Alex Smith is here and yet he is not. The Washington Redskins’ injured quarterback still lingers around the team’s practice facility, coming to meetings, talking to players and walking the field before every game. He is unable to play this year or perhaps ever, though teammates say he remains a trusted voice, a treasured colleague and a face of calm during a tumultuous season.

But he isn’t where the Redskins need him most. Monday will be exactly a year since the Houston Texans’ Kareem Jackson and J.J. Watt stormed through the Redskins’ line, driving Smith to the ground and snapping his leg with such violence that the bone punctured the skin. At the time, Washington was 6-3, seemingly headed to the playoffs for the first time in three seasons. Then, in an instant, everything collapsed.

The Redskins have played the equivalent of a full, disastrous season since Smith went down, going 2-14, with the only two victories coming against two of the NFL’s worst teams. In that time, they have gone through five starting quarterbacks, fired coach Jay Gruden and watched their fan base’s frustration grow. This week, they announced that Dwayne Haskins, the player drafted to replace Smith, will start the season’s final seven games. But Haskins is a 22-year old rookie and still learning. At 1-8, it feels as if the Redskins are far from winning again.

“A lot of people say we haven’t been the same since we lost Alex,” linebacker Ryan Anderson said.

Or as Gruden said the day he was fired: “We just couldn’t get over the Alex thing.”

Alex Smith did not want to comment for this story, “respectfully” declining an interview through a team spokesman. He has barely spoken publicly in the year since he was hurt. As his recovery has progressed, going from a wheelchair to standing with a scaffolding-like brace around his cast to walking with crutches to finally walking normally in September, news conferences with Smith have been loosely scheduled only to be canceled with the same explanation: that he isn’t ready.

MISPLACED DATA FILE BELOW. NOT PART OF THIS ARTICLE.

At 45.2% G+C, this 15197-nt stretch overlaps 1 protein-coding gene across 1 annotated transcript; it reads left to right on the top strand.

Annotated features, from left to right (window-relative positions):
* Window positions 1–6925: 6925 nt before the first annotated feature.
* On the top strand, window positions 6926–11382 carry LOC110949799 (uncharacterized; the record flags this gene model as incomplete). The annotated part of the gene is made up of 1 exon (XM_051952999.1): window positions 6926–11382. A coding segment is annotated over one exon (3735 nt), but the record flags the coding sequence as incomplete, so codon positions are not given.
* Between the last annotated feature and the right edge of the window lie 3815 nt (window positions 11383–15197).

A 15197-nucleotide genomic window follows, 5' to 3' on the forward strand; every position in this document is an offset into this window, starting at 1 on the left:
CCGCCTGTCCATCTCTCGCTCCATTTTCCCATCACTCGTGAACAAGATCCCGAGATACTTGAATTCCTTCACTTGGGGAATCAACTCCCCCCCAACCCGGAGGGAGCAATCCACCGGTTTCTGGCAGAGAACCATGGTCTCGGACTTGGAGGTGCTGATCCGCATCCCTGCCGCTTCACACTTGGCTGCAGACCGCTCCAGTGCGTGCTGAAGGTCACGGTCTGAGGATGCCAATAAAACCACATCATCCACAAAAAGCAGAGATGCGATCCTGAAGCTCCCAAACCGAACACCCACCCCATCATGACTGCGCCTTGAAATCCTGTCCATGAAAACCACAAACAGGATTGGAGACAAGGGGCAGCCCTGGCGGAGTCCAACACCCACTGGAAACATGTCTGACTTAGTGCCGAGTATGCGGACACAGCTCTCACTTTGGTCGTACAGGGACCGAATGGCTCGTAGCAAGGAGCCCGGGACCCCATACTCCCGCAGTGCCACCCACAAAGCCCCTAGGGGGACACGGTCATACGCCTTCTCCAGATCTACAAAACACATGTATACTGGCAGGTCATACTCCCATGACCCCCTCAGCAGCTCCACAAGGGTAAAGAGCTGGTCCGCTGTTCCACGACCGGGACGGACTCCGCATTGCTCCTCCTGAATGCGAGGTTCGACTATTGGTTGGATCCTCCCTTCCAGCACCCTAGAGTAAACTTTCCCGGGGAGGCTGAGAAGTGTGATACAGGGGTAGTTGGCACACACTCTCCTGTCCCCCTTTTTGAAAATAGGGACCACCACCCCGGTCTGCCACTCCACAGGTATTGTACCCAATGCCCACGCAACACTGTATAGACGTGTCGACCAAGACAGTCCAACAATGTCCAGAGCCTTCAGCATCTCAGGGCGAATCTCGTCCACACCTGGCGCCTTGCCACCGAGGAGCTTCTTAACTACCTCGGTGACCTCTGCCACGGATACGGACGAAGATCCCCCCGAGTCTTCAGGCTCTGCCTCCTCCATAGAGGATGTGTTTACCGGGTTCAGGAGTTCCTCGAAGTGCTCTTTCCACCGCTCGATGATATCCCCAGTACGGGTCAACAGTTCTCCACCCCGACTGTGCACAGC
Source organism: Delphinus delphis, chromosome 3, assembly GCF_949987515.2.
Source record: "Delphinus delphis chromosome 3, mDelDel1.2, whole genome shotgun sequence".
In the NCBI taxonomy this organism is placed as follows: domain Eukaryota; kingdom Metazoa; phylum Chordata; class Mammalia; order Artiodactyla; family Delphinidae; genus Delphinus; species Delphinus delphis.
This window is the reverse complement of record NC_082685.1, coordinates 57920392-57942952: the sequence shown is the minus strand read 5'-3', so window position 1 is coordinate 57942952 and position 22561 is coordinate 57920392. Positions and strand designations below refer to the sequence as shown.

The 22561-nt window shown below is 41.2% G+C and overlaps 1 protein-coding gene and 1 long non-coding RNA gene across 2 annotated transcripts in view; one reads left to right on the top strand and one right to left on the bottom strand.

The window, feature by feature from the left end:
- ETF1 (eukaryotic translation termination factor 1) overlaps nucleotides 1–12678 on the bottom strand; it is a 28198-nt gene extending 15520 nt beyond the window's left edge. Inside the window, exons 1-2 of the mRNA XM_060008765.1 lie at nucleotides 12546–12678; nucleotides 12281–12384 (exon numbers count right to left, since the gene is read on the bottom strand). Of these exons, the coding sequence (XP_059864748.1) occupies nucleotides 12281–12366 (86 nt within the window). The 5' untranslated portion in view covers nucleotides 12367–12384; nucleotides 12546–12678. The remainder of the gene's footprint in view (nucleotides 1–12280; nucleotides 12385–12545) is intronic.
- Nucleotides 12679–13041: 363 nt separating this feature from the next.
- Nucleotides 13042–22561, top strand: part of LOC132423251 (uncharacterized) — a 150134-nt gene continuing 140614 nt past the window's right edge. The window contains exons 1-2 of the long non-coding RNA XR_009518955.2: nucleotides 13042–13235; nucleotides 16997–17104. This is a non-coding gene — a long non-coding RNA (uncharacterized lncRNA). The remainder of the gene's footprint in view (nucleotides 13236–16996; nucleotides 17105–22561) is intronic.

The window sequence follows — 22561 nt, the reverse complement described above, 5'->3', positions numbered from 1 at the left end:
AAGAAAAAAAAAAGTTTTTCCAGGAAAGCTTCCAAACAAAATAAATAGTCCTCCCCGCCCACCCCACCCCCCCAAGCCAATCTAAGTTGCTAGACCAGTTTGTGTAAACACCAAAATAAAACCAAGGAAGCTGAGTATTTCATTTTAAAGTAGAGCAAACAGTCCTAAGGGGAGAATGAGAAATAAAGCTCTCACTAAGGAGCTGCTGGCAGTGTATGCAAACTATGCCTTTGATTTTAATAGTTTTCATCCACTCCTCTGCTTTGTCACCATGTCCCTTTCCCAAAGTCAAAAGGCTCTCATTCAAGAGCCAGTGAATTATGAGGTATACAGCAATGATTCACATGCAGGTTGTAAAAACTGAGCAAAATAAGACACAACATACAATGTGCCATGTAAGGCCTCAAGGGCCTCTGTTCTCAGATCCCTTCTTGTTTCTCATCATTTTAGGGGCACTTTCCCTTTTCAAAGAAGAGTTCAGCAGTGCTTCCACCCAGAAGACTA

Little was perfect about Smith’s 8½ games with the Redskins after he came from Kansas City in a January 2018 trade. Much like now, Washington’s offense was riddled with injuries, its defense was solid but not dominating, and Smith himself struggled to grasp Gruden’s offense, throwing for exactly 178 yards in three of four games during one stretch.

Still, the Redskins won, often in ways that made little sense, drawing Joe Theismann, the franchise’s all-time leading passer and its preseason television analyst, to recently ask a question that has loomed over the team since Smith was hurt: “Did Alex hold things together when things appeared as bad as they do now?”

The answer seems to be yes.

“It’s very unique that one player can be that much of a transformational difference-maker,” said CBS analyst Rich Gannon, a longtime NFL quarterback who was the league’s MVP in 2002.

Gannon tried to describe the way Smith affected all three of the teams he played for during his 13-year career, the calm Smith brought to chaos, the feeling of control that he gave without throwing for all the gaudy yards that many of the league’s top quarterbacks do.

“Not many players have a sudden, significant impact on everything that happens,” he finally said.

But the Redskins players immediately noticed a change when Smith arrived last offseason. He had an easy, warm confidence. He was inclusive and self-deprecating. In practices, he fought with a startling fierceness, impressing many when he started diving for first downs during offseason sessions.

“He was never going to take a sack on third downs,” said Nick Sundberg, the long snapper whose locker is next to Smith’s. “It’s third and three, and we’re either getting a first down or he’s throwing the ball away or whatever. But we’re never losing yards. That’s such a confidence booster for the punt team.”

“Or the field goal unit,” said kicker Dustin Hopkins, who was standing nearby. “He would turn a 40-yard field goal into a 33-yard field goal.”

“It’s just a confidence booster not just for us [on special teams] but for the team in general,” Sundberg added. “With him under center, you’re just never out of it.”

Over the years, the biggest criticism of Smith is that he has been a “game manager,” someone who must play within a coach’s system. He has never been a superstar like Aaron Rodgers. He’s not thrilling like Patrick Mahomes, who replaced him in Kansas City, or dynamic like Colin Kaepernick, who took Smith’s job in San Francisco. But he has been careful and meticulous and mindful of little details.